L-3 Avionics Systems anticipates gaining STC approval for its Iris enhanced-vision system (EVS) this month after the successful conclusion of flight testing in a King Air C90. FAA parts manufacturing approval should follow soon afterward, clearing the way for installations in customer airplanes.
The initial focus for follow-on Iris certifications will likely be on a number of popular single-engine turboprops, including the Cessna Caravan, Pilatus PC-12 and Socata TBM 700, according to Shelly Buckley, manager of aftermarket products for L-3 Avionics Systems in Grand Rapids, Mich. “We’re close to formalizing agreements with a number of dealers and should be announcing the first two very soon,” she said.
The STC in the King Air C90 will cover the Iris camera systems and the link to the airplane’s Honeywell KMD 850 multifunction display, which is part of the STC approval. L-3 has been working with an FAA designated engineering representative to explore the possibility of expanding the STC to cover other cockpit displays, but Buckley said it is unclear at this point whether that will be possible.
Iris uses a special barium strontium titanate (BST) sensor tuned to the long-wave portion of the infrared spectrum to create its EVS image on a cockpit display. The display itself must be RS-170 (standard black-and-white video source) compatible, and that limits Iris use to just a handful of MFDs and cockpit video screens. The KMD 850 and 550 displays from Honeywell include the RS-170 capability, as do displays from Rosen, Sagem, Sandel, Op Technologies and Flight Display Systems. Popular displays from Garmin and Avidyne, however, are not RS-170 compatible.
Price for the Iris camera system is $15,000 plus the cost of the STC kit, consisting of the camera fairing and wiring. Downtime should be fairly minimal, Buckley said, because the installation requires only minor changes inside and outside the airplane. In the King Air C90, for example, engineers fitted the camera in a fairing near the air-conditioning vent on the nose, where there is extra room for the additional hardware.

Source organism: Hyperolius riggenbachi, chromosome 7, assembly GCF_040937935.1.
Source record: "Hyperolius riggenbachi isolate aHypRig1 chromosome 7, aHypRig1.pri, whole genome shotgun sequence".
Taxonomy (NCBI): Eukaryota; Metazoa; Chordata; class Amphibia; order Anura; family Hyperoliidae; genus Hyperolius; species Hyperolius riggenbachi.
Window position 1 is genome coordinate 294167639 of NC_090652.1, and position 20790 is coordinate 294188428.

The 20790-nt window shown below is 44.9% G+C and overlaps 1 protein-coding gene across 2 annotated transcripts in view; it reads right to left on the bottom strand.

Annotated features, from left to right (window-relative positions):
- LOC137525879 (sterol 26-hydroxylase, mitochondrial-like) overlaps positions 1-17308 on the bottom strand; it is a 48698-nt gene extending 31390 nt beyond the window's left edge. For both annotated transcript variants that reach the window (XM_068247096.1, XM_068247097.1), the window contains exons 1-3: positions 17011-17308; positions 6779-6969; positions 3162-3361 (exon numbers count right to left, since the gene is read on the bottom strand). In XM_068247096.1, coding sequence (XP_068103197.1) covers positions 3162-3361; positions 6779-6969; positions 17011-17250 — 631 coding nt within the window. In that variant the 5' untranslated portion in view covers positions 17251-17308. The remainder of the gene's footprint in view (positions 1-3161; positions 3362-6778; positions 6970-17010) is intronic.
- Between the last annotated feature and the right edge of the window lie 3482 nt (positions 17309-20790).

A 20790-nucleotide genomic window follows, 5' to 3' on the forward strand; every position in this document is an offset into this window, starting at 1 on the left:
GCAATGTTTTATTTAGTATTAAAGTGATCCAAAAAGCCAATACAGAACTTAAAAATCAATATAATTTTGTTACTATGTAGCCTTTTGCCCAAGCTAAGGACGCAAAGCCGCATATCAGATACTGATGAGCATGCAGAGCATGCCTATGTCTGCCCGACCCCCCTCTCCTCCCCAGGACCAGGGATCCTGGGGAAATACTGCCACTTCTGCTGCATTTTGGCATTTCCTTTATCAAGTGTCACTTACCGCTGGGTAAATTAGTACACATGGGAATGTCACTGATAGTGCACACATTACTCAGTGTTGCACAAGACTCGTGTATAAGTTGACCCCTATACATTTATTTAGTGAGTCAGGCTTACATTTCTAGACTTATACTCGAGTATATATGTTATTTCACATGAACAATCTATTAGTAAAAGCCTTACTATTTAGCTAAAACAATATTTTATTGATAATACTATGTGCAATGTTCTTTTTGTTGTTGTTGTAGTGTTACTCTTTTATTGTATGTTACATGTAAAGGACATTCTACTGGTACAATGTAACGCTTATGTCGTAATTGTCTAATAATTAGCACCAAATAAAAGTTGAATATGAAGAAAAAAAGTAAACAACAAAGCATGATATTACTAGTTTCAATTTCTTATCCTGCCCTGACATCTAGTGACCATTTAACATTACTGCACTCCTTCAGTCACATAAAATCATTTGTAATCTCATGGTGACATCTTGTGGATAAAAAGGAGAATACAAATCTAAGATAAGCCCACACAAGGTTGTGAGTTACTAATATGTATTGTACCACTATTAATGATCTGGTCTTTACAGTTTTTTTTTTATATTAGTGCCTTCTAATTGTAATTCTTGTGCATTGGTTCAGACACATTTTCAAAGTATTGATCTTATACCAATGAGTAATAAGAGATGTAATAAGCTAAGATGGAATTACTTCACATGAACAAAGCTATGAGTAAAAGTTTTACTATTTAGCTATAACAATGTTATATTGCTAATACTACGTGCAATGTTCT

The Iris camera’s video feed is advisory only and doesn’t provide information that pilots can use to fly to lower minimums as is the case with more expensive EVS products. But it does capture infrared energy from anything within the sensor’s 24- by 18-degree field of view, as far as the eye can see, thereby providing useful imaging cues for pilots flying in certain low-visibility conditions such as haze. Like other enhanced-vision systems, Iris doesn’t do a good job of seeing through solid clouds, especially if they contain lots of moisture, Buckley noted.
L-3 Avionics obtained the BST technology from sister company L-3 Communications Infrared Products, which sells the Thermal-Eye camera used in Nightdriver IR systems for automobiles, as well as for military, public service and safety applications. As well as adding aviation-type electrical connectors and modifying the camera so it will function with 28-volt electrical systems, L-3 Avionics incorporated electronic circuitry that continuously recalibrates the BST sensor hundreds of times a second to prevent blooms of light when the sensor points at a bright infrared source. This recalibration allows the Iris camera to provide a clear image even when pointed at the sun.
Potential markets for Iris include helicopters, high-end piston airplanes and possibly business jets. The system’s DO 160 environmental testing limits its use to below 25,000 feet, so additional testing would be needed before Iris could be fitted in jets. But Buckley said L-3 has provided flight demos to the major OEMs, and that interest is high. L-3 has also begun helicopter vibration testing and is close to identifying initial STC targets for that market.